In December 2009, I started a document called Why I Bother. It was intended to be a one-page personal life roadmap, which is why at some point I renamed it Roadmap. (Simplicity, FTW!) Every year since then, at Christmas and Independence Day, I re-curate that document, removing the old, adding the new and tweaking the current.
I won’t pretend that I do everything I tell myself I’ll do. But I also won’t sugarcoat the truth that without this document, and my self-imposed semiannual revision to it, I wouldn’t have gotten as far as I have.
The paper consists of several discrete text blocks: A short paragraph about the meaning of life, a one-sentence personal vision statement, a list of 10 bucket-list goals, a list of 10 life strategies, a set of high-level monthly achievements planned for the next six months, a reminder of the things I must do every day within a typical week to meet my semiannual targets, and finally a few meaningful quotes about why the whole exercise matters. I ruthlessly trim it to ensure it fits on a single 8.5-inch-by-11-inch sheet of paper (single sided!).
From time to time, I share parts of this framework on this blog. Today, I offer a revised look at the Ten Life Strategies I try to honor. Here goes:
- Cultivate serenity. Find the path of least drama and reserve personal time to recharge your batteries—whether through prayer, or meditation, or hiking in the forest or petting a cat. When the going gets tough, smile and exhale and remember that all of this has happened before and all of it will happen again. There’s no such thing as an unfixable problem, so there’s never a need to panic.
- Nurture insatiable curiosity. Always ask why and always poke one level deeper than everyone else. No matter how bad it is, most of us can deal with what we can understand. Understanding, however, only follows when you probe from what appears to be, to what a thing really is. Aristotle’s theory of causation helps to guide the relevant questions.
- Encourage excellence through focus. To be conspicuously excellent requires that you set aside trivialities to emphasize the thing you want to be excellent at. As such, you must focus, putting aside the minor activities that often consume the bulk of one’s time. Do fewer things with greater care. The risk of being a jack of all trades is that you never become a master of one.
- Favor action over study. It’s tempting to think too deeply before committing to something big. Better, I believe, to think quickly, then do something, then re-evaluate what you did from a more experienced position. A person can spend a lifetime preparing for a major goal then find that by the time he’s ready to pull the trigger, the opportunity has vanished. When in doubt, do. Scientific method, and all that.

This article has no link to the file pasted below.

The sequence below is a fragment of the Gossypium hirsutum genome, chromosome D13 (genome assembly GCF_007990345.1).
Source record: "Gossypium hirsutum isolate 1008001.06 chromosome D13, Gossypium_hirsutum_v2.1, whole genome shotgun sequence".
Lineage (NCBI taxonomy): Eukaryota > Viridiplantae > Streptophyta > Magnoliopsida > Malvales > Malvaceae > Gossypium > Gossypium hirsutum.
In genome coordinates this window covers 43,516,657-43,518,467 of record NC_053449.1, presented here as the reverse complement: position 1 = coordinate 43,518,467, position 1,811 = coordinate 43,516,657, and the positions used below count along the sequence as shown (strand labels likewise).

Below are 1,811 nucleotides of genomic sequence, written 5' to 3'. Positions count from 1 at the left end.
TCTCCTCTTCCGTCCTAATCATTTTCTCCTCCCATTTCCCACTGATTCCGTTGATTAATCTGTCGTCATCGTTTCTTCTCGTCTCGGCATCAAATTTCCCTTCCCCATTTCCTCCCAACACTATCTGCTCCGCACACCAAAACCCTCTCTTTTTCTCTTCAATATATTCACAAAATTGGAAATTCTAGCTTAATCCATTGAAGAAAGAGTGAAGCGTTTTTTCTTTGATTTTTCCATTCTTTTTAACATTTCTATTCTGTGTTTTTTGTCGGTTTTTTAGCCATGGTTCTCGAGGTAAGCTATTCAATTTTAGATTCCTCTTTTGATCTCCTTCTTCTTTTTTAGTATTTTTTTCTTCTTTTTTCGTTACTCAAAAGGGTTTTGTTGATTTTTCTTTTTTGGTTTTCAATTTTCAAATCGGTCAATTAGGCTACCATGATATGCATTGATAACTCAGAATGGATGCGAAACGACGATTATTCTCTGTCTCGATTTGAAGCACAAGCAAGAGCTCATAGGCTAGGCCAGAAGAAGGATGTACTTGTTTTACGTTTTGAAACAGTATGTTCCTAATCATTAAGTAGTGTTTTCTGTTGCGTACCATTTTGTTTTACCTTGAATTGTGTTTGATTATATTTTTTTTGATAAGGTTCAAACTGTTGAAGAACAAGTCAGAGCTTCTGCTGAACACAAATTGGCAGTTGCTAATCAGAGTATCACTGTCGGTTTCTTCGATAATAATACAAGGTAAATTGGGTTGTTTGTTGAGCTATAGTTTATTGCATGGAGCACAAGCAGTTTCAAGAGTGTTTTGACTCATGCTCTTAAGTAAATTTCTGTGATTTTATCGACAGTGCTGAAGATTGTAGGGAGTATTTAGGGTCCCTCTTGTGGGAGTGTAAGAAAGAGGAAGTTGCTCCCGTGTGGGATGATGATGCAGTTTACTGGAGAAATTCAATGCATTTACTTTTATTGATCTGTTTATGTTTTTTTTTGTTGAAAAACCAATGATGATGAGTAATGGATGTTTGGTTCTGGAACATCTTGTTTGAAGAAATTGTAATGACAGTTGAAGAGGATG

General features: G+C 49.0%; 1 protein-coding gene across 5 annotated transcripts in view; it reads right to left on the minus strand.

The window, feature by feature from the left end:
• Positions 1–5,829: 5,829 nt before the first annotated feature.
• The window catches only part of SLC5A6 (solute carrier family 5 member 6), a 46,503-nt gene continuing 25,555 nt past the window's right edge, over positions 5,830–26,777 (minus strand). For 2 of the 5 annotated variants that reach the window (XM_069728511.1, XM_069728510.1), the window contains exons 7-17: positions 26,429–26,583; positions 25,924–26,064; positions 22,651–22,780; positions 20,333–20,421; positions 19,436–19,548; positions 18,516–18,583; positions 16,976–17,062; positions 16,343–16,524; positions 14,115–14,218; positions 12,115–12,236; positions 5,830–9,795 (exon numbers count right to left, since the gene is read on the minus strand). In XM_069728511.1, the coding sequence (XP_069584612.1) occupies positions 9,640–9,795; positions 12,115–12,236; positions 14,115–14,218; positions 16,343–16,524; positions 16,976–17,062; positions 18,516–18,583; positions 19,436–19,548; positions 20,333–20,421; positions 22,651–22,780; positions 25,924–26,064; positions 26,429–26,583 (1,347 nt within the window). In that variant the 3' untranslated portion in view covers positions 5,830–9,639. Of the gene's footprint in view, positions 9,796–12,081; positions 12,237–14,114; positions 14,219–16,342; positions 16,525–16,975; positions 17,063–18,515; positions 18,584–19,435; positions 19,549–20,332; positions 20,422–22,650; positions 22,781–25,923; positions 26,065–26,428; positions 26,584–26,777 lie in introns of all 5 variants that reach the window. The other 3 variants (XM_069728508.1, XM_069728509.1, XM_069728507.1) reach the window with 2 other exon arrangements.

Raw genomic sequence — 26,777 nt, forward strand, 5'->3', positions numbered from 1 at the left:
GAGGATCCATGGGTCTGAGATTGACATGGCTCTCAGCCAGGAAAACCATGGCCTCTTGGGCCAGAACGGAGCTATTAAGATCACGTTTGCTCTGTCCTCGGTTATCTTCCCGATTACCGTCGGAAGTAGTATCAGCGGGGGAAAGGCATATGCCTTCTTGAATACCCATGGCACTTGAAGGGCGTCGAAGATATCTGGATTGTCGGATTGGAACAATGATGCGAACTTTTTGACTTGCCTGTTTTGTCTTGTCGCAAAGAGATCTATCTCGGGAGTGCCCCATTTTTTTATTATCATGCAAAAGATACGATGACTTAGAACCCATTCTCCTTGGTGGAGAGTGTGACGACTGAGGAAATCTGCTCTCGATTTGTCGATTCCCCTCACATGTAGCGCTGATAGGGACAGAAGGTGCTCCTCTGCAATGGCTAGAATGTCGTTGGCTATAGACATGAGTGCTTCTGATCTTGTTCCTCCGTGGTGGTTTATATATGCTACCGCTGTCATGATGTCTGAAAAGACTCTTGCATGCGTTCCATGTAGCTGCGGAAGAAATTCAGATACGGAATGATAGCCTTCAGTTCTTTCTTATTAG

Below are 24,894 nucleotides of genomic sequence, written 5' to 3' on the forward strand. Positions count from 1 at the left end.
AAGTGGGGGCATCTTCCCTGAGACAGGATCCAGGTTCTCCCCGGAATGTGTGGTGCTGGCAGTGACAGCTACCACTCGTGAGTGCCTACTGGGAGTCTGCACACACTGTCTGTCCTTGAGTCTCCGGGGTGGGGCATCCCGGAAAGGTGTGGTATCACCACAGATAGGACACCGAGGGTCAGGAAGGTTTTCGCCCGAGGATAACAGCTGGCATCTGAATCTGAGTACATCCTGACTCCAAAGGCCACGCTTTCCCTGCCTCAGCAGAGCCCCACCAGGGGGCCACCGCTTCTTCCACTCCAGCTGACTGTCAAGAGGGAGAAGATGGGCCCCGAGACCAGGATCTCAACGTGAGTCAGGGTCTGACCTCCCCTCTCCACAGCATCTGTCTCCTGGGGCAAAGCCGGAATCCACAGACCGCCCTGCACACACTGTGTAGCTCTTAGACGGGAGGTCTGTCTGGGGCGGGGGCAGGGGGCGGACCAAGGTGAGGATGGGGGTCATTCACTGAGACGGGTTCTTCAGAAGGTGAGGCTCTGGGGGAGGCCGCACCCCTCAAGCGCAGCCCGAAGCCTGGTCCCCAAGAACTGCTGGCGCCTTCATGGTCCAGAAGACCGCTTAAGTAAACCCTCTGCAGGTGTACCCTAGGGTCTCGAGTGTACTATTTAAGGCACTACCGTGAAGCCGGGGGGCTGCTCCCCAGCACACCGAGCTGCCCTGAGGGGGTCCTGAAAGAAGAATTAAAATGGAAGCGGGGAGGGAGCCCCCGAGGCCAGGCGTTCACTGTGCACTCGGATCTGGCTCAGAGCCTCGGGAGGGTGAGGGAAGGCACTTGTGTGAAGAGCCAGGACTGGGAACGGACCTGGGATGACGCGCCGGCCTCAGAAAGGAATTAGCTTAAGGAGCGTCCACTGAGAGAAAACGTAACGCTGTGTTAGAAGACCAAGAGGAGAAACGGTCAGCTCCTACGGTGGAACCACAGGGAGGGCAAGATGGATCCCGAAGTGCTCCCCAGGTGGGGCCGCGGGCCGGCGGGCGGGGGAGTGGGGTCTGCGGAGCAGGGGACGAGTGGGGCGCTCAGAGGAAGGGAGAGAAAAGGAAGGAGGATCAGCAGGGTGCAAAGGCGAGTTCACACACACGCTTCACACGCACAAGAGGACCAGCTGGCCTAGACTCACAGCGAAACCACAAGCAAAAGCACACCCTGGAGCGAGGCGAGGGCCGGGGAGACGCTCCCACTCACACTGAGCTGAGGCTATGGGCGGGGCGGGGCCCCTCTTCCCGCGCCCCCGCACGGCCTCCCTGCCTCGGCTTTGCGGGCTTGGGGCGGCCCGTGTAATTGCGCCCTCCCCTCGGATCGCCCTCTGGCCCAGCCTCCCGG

- Foster relationships. “Other people” aren’t a distraction; they’re the whole point of living a fruitful life. Take care, then, to keep friendships alive and to avoid burning family bridges. Traversing the high road can sometimes be unpleasant, marked with bitter compromise, but it’s a damned sight better than always being right and therefore always being lonely.
- Reduce consumption. Do more with less. Spend less money, eat fewer calories, drink less booze, make fewer bad choices, engage in less-conspicuous materialism, suffer through fewer empty one-night stands. Et cetera. A spartan lifestyle brings benefits beyond mere simplicity.
- Present an enticing façade. People are naturally attracted to beauty. We aren’t all gifted with Hemsworth genes, but we can all pay attention to the minor details—behavioral as well as physical—more likely to incur social approbation. Even a perfectly ordinary person can rise through the aesthetic ranks by paying careful attention to manners, grooming, wardrobe and comportment.
- Resist unhealthy entanglements. Bad habits and negative people rob you of time, energy and often money. Put negative influences aside, ruthlessly. Avoid the desire to be “right” and thereby fuel others’ needs to reciprocate. When you find a bad apple, chuck it into the field and grab a fresh one, because no matter how hard you try, you’ll never completely eat around the worm.
- Avoid the fire hydrant. Things that are truly important rarely demand immediate attention. It’s seductively simple to fall into the trap of always responding to a deluge of “daily drama”—email, arguments, unplanned deliverables, maintenance activities—that constitute the tyranny of the urgent. But not everything requires your attention or response. If you prioritize the important, and ignore the urgent-but-unimportant, eventually your plate will rebalance in a much healthier way.
- Plan for an uncertain tomorrow. Be bold in the face of risk, but don’t be an idiot. Prepare for retirement or emergencies—not just financially, but also in terms of the skills you master, the experiences you enjoy and the love you’ve shared. Tomorrow might be bright, or it might be black. You don’t know. But if you treat each day like it’s the last, you’ll find that when the last day finally arrives, you’ll face it with quiet dignity.
I sometimes honor them more in the breach, but nevertheless, I try to leverage these ten life strategies to help me realize my long-term goals.